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Publication numberUS6540812 B2
Publication typeGrant
Application numberUS 09/900,082
Publication dateApr 1, 2003
Filing dateJul 6, 2001
Priority dateJul 6, 2001
Fee statusPaid
Also published asUS20030010203
Publication number09900082, 900082, US 6540812 B2, US 6540812B2, US-B2-6540812, US6540812 B2, US6540812B2
InventorsTerry L. Farmer, David F. Johnston, Sven Richter, Michael M. Mahler
Original AssigneeBha Group Holdings, Inc.
Export CitationBiBTeX, EndNote, RefMan
External Links: USPTO, USPTO Assignment, Espacenet
Computerized control of cleaning of internal collection plates and discharge electrodes of electrostatic precipitators
US 6540812 B2
Abstract
An improved method and system is provided to control the rapping process used to clean the internal collection plates and discharge electrodes of electrostatic precipitators. The system obtains the performance characteristics of a first rapper and calculates a rapper lift value. The system then obtains performance characteristic data from two or more additional rappers and calculates rapper lift values for each of the rappers. Finally, the system compares the rapper lift value of each additional rapper and adjusts its performance characteristics so that it substantially approximates the performance characteristics of the first rapper.
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Claims(21)
What is claimed is:
1. A method in a computer system of establishing control parameters in electrostatic precipitators, the method comprising:
obtaining data indicative of performance characteristics of a first rapper;
calculating a first rapper lift value for the first rapper;
obtaining data indicative of performance characteristics of a second rapper;
calculating a second rapper lift value for the second rapper;
comparing the first rapper lift value with the second rapper lift value; and
adjusting the performance characteristic data of the second rapper so that the first rapper lift value approximately equals the second rapper lift value.
2. The method as recited in claim 1, wherein the rapper lift values are functions of the performance characteristics for each of the rappers.
3. The method as recited in claim 1, wherein the performance characteristic data include a peak current and an energization duration for each of the rappers.
4. The method as recited in claim 3, wherein the rapper lift values are functions of the peak current and the energization duration for each of the rappers.
5. The method as recited in claim 3, wherein the performance characteristic data include a gain for each of the rappers.
6. The method as recited in claim 5, wherein the rapper lift values are functions of the peak current, energization duration and gain for each of the rappers.
7. A method in a computer system for controlling electrostatic precipitators, the method comprising:
obtaining data indicative of performance characteristics of a first rapper,
wherein said performance characteristic data includes peak current, duration and rapper lift;
obtaining data indicative of performance characteristics of two or more additional rappers, wherein said performance characteristic data includes peak current, duration and rapper lift; and
processing the performance characteristic data for the first rapper with the performance characteristic data for each of the two or more additional rappers, wherein said obtaining first performance characteristic data step includes establishing a first rapper lift value, wherein said obtaining two or more performance characteristic data step includes establishing corresponding two or more rapper lift values for each of the two or more rappers.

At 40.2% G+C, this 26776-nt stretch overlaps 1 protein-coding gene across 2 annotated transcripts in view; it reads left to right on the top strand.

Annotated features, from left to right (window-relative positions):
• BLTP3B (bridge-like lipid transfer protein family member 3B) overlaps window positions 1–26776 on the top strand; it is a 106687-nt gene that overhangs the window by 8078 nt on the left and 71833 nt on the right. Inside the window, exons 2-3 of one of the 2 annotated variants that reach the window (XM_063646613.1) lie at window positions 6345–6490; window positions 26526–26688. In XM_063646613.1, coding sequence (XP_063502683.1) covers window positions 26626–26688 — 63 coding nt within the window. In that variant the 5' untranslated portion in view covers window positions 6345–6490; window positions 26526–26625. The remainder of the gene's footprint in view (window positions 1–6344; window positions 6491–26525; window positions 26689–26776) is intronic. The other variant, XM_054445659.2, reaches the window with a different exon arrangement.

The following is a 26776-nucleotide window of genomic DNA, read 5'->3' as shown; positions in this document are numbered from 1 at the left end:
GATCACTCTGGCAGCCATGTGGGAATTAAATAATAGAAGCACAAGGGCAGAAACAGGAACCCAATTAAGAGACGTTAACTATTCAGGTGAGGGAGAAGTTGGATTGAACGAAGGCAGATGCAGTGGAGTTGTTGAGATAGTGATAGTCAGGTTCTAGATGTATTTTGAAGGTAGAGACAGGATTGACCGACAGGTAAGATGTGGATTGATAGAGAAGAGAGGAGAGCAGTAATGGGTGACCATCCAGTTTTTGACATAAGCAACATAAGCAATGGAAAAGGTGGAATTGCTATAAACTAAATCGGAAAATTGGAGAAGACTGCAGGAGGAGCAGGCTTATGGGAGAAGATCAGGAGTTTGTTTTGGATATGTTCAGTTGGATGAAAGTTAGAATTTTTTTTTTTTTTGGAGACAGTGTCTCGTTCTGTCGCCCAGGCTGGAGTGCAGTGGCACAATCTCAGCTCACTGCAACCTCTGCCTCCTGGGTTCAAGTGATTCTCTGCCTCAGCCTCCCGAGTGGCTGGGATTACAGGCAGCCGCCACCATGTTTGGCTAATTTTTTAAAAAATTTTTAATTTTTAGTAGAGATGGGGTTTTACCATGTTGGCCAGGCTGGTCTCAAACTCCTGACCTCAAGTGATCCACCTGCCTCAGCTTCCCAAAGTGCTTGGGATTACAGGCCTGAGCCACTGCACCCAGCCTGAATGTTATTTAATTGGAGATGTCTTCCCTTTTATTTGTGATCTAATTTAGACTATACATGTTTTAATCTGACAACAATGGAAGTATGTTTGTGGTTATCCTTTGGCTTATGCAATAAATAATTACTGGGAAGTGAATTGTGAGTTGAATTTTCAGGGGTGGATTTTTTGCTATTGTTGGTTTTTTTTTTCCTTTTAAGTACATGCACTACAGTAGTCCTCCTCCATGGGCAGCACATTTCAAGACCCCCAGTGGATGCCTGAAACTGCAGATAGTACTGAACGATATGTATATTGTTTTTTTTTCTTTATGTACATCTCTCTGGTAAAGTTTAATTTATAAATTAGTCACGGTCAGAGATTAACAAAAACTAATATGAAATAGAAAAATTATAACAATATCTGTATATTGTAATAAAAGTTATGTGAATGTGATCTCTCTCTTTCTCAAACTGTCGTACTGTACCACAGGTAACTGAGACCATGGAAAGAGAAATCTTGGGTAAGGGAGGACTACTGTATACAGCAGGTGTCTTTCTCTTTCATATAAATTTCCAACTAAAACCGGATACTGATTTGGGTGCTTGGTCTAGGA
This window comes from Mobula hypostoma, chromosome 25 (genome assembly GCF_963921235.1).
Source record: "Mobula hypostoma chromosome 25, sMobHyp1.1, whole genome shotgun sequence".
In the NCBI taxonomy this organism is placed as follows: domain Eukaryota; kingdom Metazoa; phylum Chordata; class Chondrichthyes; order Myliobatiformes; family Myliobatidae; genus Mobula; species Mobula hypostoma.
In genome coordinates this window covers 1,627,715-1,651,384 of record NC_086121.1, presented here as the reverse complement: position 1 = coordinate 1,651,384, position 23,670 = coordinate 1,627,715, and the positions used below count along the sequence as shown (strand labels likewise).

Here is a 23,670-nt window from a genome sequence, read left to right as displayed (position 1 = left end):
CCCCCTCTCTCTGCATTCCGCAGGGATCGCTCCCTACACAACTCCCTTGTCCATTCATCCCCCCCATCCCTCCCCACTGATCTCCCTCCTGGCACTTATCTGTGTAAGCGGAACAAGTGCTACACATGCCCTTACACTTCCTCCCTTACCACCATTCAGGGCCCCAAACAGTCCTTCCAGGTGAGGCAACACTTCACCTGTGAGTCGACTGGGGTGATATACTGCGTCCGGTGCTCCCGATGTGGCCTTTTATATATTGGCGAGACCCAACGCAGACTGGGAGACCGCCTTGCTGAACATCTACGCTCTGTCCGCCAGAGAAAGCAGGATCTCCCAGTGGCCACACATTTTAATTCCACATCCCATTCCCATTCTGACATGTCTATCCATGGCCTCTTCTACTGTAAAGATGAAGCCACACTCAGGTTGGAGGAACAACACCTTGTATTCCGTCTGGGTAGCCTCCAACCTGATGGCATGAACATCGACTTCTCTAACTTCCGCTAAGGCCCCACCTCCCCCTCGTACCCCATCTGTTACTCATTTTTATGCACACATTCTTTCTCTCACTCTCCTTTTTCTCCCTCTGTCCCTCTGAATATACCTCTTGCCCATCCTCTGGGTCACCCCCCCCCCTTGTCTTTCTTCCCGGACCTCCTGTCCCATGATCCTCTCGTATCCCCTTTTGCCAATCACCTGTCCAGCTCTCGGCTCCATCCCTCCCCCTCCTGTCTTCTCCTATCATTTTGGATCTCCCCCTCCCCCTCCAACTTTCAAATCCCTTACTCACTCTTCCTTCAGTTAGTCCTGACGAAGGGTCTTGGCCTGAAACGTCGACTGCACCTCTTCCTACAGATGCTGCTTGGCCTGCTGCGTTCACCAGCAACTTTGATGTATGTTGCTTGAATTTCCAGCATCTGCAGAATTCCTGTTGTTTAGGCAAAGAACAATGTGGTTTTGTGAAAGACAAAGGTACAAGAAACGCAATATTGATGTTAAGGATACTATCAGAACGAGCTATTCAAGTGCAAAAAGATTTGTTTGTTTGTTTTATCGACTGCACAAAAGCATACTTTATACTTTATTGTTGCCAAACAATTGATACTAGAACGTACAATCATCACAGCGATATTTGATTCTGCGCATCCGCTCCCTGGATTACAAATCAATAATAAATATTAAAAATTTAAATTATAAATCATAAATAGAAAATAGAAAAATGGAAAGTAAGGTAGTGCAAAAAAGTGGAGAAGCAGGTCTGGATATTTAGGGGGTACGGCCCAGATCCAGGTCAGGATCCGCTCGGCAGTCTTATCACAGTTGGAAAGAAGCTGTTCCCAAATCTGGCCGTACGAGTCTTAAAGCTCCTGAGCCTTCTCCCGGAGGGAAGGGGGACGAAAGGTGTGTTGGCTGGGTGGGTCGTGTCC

8. The method as recited in claim 7, wherein said processing step includes comparing the performance characteristics of the first rapper with the performance characteristics of each of the two or more rappers.
9. The method as recited in claim 8, wherein said processing step includes adjusting the performance characteristic data for each of the two or more rappers so that the first rapper lift value approximately equals each of the rapper lift values for each of the two or more rappers.
10. A method in a computer system for calculating a gain associated with a rapper in an electrostatic precipitator, the method comprising:
obtaining data indicative of a first set of performance characteristic data at a first lift distance;
obtaining data indicative of a second set of performance characteristic data at a second lift distance; and
calculating a gain using the first set of performance data and the second set of performance data.
11. The method as recited in claim 10, wherein said first performance characteristic data include a first peak current and a first duration.
12. The method as recited in claim 10, wherein said second performance characteristic data include a second peak current and a second duration.
13. A computer system for establishing control parameters in electrostatic precipitators, the system comprising:
a processor, wherein the processor obtains data indicative of performance characteristics of a first rapper and calculates a first rapper lift value for the first rapper wherein the processor obtains data indicative of performance characteristics of a second rapper, calculates a second rapper lift value for the second rapper, compares the first rapper lift value with the second rapper lift value and adjusts the performance characteristic data of the second rapper so that the first rapper lift value approximately equals the second rapper lift value.
14. The system as recited in claim 13, wherein the rapper lift values are functions of the performance characteristics for each of the rappers.
15. A method in a computer system for establishing a rapper lift value in electrostatic precipitators, the method comprising:
obtaining a peak current value;
obtaining a gain value, wherein the gain is a function of rapper type; obtaining a duration value;